I have seen the information about dating the clock from the number on the case itself. However is there any way of dating the movement, as this also has a number but is not the same as that on the case?
Several examples on your web site show the oak case being very light oak finish, which I prefer (well my wife does!). My Gledhill Brook is finished with a very dark oak, more common I think, so how is the lighter oak finished obtained?
On each side of my Gledhill wooden case there is a Gledhill Transfer/logo. It would be great to be able to get some new ones of these made up if the restoration warrants it.
Finally what about suitable clocking in cards. Is there any format or template that could be made available so they could be scanned for example and these could be then made up by those who want them?
Anyway, keep up the great work!
Apologize for the very late response on this.
We are not aware if any method to date the movement. That could just be our
ignorance, however. They pretty much stayed the same over the years, so we can't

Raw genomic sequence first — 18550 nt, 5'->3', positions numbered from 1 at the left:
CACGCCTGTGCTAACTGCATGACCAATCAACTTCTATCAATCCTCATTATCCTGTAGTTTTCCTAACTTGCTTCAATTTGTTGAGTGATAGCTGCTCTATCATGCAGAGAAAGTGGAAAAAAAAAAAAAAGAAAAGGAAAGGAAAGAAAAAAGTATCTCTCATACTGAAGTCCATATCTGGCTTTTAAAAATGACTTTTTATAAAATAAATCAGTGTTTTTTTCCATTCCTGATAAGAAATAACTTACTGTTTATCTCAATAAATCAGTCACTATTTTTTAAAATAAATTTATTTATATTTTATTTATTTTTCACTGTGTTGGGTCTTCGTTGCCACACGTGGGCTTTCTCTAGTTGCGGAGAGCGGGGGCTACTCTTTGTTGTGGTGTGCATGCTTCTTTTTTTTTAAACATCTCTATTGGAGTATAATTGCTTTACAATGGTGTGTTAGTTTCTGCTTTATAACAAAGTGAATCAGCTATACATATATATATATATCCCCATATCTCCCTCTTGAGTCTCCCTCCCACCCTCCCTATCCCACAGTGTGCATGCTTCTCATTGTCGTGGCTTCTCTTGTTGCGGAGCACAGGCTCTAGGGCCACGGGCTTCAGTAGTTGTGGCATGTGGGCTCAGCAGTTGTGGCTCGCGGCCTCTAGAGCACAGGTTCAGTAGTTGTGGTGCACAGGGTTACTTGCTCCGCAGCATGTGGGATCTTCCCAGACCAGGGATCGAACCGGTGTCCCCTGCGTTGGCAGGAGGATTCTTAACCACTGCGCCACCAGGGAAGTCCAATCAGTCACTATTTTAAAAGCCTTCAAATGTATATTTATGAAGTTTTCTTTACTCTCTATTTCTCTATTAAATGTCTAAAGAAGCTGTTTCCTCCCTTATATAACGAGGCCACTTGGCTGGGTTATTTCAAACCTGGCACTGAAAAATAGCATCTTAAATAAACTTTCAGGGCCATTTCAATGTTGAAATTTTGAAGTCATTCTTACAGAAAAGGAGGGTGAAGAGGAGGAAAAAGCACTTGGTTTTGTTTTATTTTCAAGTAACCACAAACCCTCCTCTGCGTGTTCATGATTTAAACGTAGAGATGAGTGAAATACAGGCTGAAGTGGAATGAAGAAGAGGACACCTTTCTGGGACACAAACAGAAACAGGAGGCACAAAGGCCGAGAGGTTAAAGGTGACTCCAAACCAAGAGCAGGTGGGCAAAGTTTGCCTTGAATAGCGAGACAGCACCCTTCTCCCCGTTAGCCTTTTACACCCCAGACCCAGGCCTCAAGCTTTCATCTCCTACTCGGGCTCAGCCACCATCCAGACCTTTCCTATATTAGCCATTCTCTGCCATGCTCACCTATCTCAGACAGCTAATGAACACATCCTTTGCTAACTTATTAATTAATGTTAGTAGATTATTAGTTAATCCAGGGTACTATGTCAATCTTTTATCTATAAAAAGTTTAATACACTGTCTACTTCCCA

even really date them by mechanical evolution.
Regarding the case: I have a lighter oak case specimen, as well. I don't
think they were manufactured in lighter oak, but when I restored mine, I
stripped it, sanded it and stained it with a blond oak color. This is not in
keeping with the original, but it does give it an attractive more contemporary
look. The purists may frown upon that. But as with all things in this line, if
you are going to keep these, it is often a matter of taste.
I have not come across any transfer decals. Some clocks had GB on the side
of the case, but I think these were painted on.
The punch cards seem to be the holy grail with GB collectors. We've
had many requests for samples or reproductions. I'm sure someone with graphic
design software could create a template reproduction for us, but we have yet to
see an example or image of an original to use as a guideline.
Thank you again for visiting our site!